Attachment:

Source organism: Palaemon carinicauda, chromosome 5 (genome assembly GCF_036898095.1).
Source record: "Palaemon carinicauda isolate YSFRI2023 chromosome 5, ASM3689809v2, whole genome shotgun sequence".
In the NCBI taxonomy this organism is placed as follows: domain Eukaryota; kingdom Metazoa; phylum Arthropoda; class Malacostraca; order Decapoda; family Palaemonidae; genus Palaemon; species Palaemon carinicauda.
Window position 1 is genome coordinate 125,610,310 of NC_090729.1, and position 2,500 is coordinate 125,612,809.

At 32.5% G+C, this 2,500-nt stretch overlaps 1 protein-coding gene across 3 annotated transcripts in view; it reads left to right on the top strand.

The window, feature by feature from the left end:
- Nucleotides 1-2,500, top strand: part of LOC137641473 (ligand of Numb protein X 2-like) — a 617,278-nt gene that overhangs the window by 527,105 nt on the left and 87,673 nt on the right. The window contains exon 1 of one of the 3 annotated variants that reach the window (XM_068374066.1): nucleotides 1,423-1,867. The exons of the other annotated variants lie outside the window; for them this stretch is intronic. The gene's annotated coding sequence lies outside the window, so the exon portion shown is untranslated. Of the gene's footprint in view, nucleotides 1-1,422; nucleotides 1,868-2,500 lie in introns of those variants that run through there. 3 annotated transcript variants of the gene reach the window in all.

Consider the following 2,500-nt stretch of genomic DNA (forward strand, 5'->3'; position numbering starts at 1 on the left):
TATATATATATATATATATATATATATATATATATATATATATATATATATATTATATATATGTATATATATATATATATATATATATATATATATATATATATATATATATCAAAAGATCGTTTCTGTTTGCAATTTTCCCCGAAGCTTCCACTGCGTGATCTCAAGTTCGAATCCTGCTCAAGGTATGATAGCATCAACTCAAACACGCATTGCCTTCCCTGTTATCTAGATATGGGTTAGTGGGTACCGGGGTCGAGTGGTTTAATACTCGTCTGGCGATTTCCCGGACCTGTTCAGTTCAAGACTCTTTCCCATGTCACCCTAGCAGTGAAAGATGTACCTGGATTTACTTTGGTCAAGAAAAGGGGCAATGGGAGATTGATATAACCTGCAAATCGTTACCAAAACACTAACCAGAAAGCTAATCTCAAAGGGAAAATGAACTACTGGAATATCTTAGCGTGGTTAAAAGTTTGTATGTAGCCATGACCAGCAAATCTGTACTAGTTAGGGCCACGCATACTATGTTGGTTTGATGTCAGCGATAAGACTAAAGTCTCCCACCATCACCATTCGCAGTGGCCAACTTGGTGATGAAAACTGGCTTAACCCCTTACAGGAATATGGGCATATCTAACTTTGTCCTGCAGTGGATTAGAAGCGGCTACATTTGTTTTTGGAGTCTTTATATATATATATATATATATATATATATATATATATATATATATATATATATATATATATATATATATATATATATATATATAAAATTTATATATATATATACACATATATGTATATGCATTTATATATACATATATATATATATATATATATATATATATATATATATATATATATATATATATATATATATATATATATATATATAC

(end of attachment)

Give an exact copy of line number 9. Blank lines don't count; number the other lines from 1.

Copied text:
TATATATATATATATATATATATATATATATATATATATATATATATATATATTATATATATGTATATATATATATATATATATATATATATATATATATATATATATATATCAAAAGATCGTTTCTGTTTGCAATTTTCCCCGAAGCTTCCACTGCGTGATCTCAAGTTCGAATCCTGCTCAAGGTATGATAGCATCAACTCAAACACGCATTGCCTTCCCTGTTATCTAGATATGGGTTAGTGGGTACCGGGGTCGAGTGGTTTAATACTCGTCTGGCGATTTCCCGGACCTGTTCAGTTCAAGACTCTTTCCCATGTCACCCTAGCAGTGAAAGATGTACCTGGATTTACTTTGGTCAAGAAAAGGGGCAATGGGAGATTGATATAACCTGCAAATCGTTACCAAAACACTAACCAGAAAGCTAATCTCAAAGGGAAAATGAACTACTGGAATATCTTAGCGTGGTTAAAAGTTTGTATGTAGCCATGACCAGCAAATCTGTACTAGTTAGGGCCACGCATACTATGTTGGTTTGATGTCAGCGATAAGACTAAAGTCTCCCACCATCACCATTCGCAGTGGCCAACTTGGTGATGAAAACTGGCTTAACCCCTTACAGGAATATGGGCATATCTAACTTTGTCCTGCAGTGGATTAGAAGCGGCTACATTTGTTTTTGGAGTCTTTATATATATATATATATATATATATATATATATATATATATATATATATATATATATATATATATATATATATATATATATATAAAATTTATATATATATATACACATATATGTATATGCATTTATATATACATATATATATATATATATATATATATATATATATATATATATATATATATATATATATATATATATATATATATATAC